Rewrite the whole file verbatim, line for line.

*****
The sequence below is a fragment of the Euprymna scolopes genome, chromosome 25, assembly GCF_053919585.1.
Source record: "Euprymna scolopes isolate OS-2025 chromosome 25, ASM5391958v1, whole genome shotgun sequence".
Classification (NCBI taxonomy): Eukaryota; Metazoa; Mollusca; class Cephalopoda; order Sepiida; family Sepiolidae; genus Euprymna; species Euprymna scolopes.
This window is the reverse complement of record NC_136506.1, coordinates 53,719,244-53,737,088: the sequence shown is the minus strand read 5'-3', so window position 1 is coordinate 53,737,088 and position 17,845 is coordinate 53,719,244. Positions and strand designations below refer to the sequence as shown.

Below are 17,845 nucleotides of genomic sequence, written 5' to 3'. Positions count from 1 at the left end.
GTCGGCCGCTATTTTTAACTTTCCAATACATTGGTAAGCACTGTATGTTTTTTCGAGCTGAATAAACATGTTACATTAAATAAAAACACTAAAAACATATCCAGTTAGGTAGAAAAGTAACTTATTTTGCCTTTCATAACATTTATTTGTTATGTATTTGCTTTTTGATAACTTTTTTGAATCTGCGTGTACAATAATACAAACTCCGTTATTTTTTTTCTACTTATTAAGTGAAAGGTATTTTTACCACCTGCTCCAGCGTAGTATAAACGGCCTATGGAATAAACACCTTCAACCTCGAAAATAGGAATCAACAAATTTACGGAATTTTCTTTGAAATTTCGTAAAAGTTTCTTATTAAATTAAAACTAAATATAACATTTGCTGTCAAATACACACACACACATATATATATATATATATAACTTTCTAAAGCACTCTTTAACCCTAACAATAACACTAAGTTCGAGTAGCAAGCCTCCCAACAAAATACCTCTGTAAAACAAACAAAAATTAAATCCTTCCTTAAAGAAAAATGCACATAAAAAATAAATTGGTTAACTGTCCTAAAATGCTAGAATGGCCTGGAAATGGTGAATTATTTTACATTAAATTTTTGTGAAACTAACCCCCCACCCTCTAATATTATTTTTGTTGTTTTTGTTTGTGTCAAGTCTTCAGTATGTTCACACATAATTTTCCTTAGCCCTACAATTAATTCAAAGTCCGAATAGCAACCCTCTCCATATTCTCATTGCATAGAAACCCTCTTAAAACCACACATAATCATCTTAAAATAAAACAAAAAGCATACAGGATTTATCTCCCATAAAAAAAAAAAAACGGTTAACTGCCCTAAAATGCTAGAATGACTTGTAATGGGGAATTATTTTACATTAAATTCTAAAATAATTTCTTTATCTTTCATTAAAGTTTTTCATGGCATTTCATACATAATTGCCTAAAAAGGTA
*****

The sequence below is a fragment of the Euprymna scolopes genome, chromosome 25, assembly GCF_053919585.1.
Source record: "Euprymna scolopes isolate OS-2025 chromosome 25, ASM5391958v1, whole genome shotgun sequence".
Classification (NCBI taxonomy): Eukaryota; Metazoa; Mollusca; class Cephalopoda; order Sepiida; family Sepiolidae; genus Euprymna; species Euprymna scolopes.
This window is the reverse complement of record NC_136506.1, coordinates 53,719,244-53,737,088: the sequence shown is the minus strand read 5'-3', so window position 1 is coordinate 53,737,088 and position 17,845 is coordinate 53,719,244. Positions and strand designations below refer to the sequence as shown.

Below are 17,845 nucleotides of genomic sequence, written 5' to 3'. Positions count from 1 at the left end.
GTCGGCCGCTATTTTTAACTTTCCAATACATTGGTAAGCACTGTATGTTTTTTCGAGCTGAATAAACATGTTACATTAAATAAAAACACTAAAAACATATCCAGTTAGGTAGAAAAGTAACTTATTTTGCCTTTCATAACATTTATTTGTTATGTATTTGCTTTTTGATAACTTTTTTGAATCTGCGTGTACAATAATACAAACTCCGTTATTTTTTTTCTACTTATTAAGTGAAAGGTATTTTTACCACCTGCTCCAGCGTAGTATAAACGGCCTATGGAATAAACACCTTCAACCTCGAAAATAGGAATCAACAAATTTACGGAATTTTCTTTGAAATTTCGTAAAAGTTTCTTATTAAATTAAAACTAAATATAACATTTGCTGTCAAATACACACACACACATATATATATATATATATAACTTTCTAAAGCACTCTTTAACCCTAACAATAACACTAAGTTCGAGTAGCAAGCCTCCCAACAAAATACCTCTGTAAAACAAACAAAAATTAAATCCTTCCTTAAAGAAAAATGCACATAAAAAATAAATTGGTTAACTGTCCTAAAATGCTAGAATGGCCTGGAAATGGTGAATTATTTTACATTAAATTTTTGTGAAACTAACCCCCCACCCTCTAATATTATTTTTGTTGTTTTTGTTTGTGTCAAGTCTTCAGTATGTTCACACATAATTTTCCTTAGCCCTACAATTAATTCAAAGTCCGAATAGCAACCCTCTCCATATTCTCATTGCATAGAAACCCTCTTAAAACCACACATAATCATCTTAAAATAAAACAAAAAGCATACAGGATTTATCTCCCATAAAAAAAAAAAAACGGTTAACTGCCCTAAAATGCTAGAATGACTTGTAATGGGGAATTATTTTACATTAAATTCTAAAATAATTTCTTTATCTTTCATTAAAGTTTTTCATGGCATTTCATACATAATTGCCTAAAAAGGTA